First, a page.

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Rewarding corruption and incompetence

It seems corruption and incompetence are no impediment to the Coalition when handing out lucrative gigs to their mates. The examples of them not only ignoring wrongdoing but rewarding it are endless.

Ex-chairman of the ABC board, Justin Milne, became a Non Executive Director of betting firm Tabcorp in August 2011. He is a member of the Tabcorp Risk and Compliance Committee.

In March last year, the Federal Court found Tabcorp failed to alert regulators to reports of suspicious behaviour on 108 occasions over more than five years and fined them $45 million for breaches of anti-money laundering and counter-terrorism financing laws. The civil penalty awarded against Tabcorp is believed to be the highest in Australian corporate history.

“Its money laundering and terrorism financing function was at times under-resourced and Tabcorp senior management didn’t regularly receive reports in relation to the money laundering and terrorism finance compliance,” AUSTRAC chief executive Paul Jevtovic said

“This was a serious failure in the corporate governance and the size of the penalty reflects a significant and extensive noncompliance. In my view, the noncompliance arises from a corporate culture that is indifferent to money laundering and terrorism financing requirements.”

Tabcorp is also facing possible foreign bribery charges for a payment of $200,000 in 2010 (before Mr Milne’s appointment) to the family of Cambodian Prime Minister Hun Sen.

Likewise, the new acting chair of the ABC, Kirstin Ferguson, was the head of the ethics committee at Leighton Holdings when a whistleblower disclosed to her serious allegations of foreign bribery. She buried the report and the whistleblower was sacked. This case will return to court on October 22 when former senior executive Peter Gregg faces criminal charges of falsifying books and records.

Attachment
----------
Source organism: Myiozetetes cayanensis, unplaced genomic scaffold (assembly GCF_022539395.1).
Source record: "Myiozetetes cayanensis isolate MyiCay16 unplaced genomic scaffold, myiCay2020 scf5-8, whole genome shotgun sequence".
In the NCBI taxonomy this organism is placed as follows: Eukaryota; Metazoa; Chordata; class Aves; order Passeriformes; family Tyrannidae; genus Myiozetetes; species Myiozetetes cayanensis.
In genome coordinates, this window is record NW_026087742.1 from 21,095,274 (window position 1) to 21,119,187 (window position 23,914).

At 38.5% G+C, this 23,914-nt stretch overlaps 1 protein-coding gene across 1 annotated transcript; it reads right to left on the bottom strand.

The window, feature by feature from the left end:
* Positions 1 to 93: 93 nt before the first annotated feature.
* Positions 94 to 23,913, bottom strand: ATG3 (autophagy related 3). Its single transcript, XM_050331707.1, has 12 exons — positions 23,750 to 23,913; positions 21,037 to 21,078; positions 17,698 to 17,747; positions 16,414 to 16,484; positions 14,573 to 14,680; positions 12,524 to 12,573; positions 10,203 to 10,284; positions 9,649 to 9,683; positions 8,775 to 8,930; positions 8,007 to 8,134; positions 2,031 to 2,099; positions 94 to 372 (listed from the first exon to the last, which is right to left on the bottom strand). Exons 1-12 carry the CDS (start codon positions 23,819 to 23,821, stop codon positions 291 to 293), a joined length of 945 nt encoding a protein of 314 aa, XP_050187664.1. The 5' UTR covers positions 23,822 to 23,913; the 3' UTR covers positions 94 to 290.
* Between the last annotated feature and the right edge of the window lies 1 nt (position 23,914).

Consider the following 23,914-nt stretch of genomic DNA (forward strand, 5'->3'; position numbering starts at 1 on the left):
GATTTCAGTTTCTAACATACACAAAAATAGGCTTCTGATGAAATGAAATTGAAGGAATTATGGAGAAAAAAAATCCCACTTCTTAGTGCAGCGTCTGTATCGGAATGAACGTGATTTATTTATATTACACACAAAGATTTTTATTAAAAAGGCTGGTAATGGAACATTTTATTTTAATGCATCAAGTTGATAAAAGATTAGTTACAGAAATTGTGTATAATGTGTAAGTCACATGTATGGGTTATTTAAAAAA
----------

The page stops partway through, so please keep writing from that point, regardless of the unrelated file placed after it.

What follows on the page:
Then there is the ongoing Securency/Note Printing Australia case, where a whistleblower reported his concerns to management about ongoing corrupt practices on numerous occasions and as a result was subject to various forms of harassment, intimidation and eventually forced from his job.

In October 2011, Securency and NPA pleaded guilty to three charges each of conspiring to bribe foreign public officials and were ordered to pay penalties of $19.8 million and $1.8 million respectively under the Proceeds of Crime Act 2002. On 20 August 2012, Mr David Ellery, former Chief Financial Officer of Securency was sentenced by the Supreme Court of Victoria to imprisonment for six months, wholly suspended for two years.

The OECD reports that, in addition to Securency and NPA, nine former executives and sales agents of the two subsidiaries were charged with foreign bribery, conspiracy to commit foreign bribery, and/or false accounting.

The trials have been shrouded in secrecy, with the court orders and identities of certain individuals unknown due to suppression orders. These prosecutions are ongoing and are reported to be the longest committal proceeding in Victorian history.

Former deputy RBA governor Graeme Thompson and former Reserve Bank board member Dick Warburton were NPA directors at the time.